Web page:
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Hemorrhagic disease of Newborn (HDN)/Infancy

  1. A moderate decrease in factors II, VII, IX and X normally occurs in all newborn infants by 48-72 hrs after birth, with a gradual return to birth levels by 7-10 days of age.
  2. This transient deficiency of Vitamin K dependent factors is probably due to lack of free Vitamin K in the mother and absence of the bacterial intestinal flora in newborn.
  3. Breast milk is a poor source of Vitamin K. HDN appeared more frequently in breast fed than in formula fed infants. 

Types of HDN:
 

 

Early onset   

Classic Disease         

Late onset

Age:

0-24hrs               

2-7 days

1-6 months

Site of Hemorrhage

Cephalohematoma, Subgaleal, Intracranial,GIT,

umbilicus,intra-abdominal

GIT,Ear-Nose-throat (Mucosal),Intracranial,
Circumcision, Cutaneous,injection sites

Intracranial,GIT, Cutaneous,
Ear-Nose-throat  (Mucosal),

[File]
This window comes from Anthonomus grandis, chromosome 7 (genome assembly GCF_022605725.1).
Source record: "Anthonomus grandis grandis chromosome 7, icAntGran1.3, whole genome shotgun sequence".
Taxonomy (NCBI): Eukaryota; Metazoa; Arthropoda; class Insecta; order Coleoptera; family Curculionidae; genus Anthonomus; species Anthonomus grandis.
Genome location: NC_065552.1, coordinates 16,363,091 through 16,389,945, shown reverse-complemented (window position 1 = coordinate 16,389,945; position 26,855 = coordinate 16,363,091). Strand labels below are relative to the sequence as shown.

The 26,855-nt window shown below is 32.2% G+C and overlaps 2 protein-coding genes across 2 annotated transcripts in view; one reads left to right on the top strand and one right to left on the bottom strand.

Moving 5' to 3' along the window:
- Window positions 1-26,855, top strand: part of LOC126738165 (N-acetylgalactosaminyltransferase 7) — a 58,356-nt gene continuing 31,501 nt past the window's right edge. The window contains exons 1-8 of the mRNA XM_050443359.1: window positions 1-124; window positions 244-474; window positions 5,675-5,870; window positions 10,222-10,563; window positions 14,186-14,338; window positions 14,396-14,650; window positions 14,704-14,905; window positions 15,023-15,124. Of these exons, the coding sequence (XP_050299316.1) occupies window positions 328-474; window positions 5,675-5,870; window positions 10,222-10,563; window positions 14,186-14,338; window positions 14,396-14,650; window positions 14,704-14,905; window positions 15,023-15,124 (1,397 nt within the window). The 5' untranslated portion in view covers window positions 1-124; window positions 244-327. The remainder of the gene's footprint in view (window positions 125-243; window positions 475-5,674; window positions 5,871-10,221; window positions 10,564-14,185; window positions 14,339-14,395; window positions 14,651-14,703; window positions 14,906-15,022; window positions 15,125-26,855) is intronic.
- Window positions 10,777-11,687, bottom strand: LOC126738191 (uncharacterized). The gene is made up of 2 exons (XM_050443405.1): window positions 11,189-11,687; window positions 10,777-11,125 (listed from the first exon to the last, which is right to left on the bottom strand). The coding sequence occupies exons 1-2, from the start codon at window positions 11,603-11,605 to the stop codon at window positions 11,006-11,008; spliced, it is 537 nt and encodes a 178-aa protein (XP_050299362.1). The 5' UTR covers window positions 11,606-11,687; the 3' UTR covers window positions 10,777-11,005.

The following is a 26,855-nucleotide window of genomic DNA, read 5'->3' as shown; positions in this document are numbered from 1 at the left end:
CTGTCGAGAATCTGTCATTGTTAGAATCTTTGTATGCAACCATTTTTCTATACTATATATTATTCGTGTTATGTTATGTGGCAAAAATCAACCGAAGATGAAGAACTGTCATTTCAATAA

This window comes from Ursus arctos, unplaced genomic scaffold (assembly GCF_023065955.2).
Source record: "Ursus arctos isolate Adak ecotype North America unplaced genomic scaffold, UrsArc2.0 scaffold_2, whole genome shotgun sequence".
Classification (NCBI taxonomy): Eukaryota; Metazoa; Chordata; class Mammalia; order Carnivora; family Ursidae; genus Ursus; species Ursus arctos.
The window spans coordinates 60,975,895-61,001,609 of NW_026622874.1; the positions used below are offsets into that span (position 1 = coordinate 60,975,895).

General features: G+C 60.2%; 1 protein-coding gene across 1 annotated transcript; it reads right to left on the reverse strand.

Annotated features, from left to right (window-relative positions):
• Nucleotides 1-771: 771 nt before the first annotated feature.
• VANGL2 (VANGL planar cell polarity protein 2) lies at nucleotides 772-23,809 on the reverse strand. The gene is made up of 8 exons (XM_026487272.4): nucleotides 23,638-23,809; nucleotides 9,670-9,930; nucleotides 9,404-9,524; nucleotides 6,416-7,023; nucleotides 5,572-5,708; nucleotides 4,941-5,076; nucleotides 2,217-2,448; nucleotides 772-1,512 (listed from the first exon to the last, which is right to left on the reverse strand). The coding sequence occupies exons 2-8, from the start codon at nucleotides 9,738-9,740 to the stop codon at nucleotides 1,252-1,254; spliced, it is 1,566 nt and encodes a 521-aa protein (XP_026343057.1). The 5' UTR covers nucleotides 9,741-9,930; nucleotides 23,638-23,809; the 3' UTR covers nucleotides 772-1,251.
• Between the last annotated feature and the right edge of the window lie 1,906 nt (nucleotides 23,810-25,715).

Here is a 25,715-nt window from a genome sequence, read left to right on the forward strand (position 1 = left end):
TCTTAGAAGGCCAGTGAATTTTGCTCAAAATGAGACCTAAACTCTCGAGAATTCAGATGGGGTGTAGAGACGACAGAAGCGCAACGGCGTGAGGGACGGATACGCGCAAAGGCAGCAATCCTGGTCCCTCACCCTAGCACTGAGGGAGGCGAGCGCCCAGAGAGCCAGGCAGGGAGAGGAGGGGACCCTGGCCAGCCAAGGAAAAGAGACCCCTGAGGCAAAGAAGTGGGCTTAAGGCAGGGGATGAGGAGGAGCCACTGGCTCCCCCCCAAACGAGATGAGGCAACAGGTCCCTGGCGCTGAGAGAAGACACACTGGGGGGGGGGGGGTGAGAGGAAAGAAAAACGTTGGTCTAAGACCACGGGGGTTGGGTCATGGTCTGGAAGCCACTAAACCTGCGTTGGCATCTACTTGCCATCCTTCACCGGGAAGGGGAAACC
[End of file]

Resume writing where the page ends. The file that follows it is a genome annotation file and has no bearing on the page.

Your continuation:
injection sites

Etiology/ Risk

Maternal drugs (Phenobarbital, Phenytoin, Warfarin, INH, Rifampin) that interfere with vitamin K. Inherited coagulopathy.                

 

VitaminK deficiency, Breast feeding.

Cholestasis- Malabsoption of
Vit K (Biliary atresia, cystic
fibrosis, hepatitis)

• Warfarin ingestion                                         

• Abetalipoprotein deficiency

•Idiopathic in Asian breast
feed infants

Prevention:

Possible Vit K at birth or to mother (20 mg) before birth. Avoid high risk medication     

Parental Vit. K at birth. Oral vitamin K regimen requires repeated dosing over time.

Parental and high dose Vit
K during periods of mal- absorption/cholestasis.

Incidence:

Very rare

 2% if Vit K not given

Dependent on primary disease

 

* PIVKA (Protein induced in Vitamin K absence). This is sensitive marker for vitamin K Status.
 

Treatment: Vitamin K.

  1. Fresh frozen plasma for serious bleeding.
  2. PT/PTTK is prolonged. After Vit K administration → become normal.





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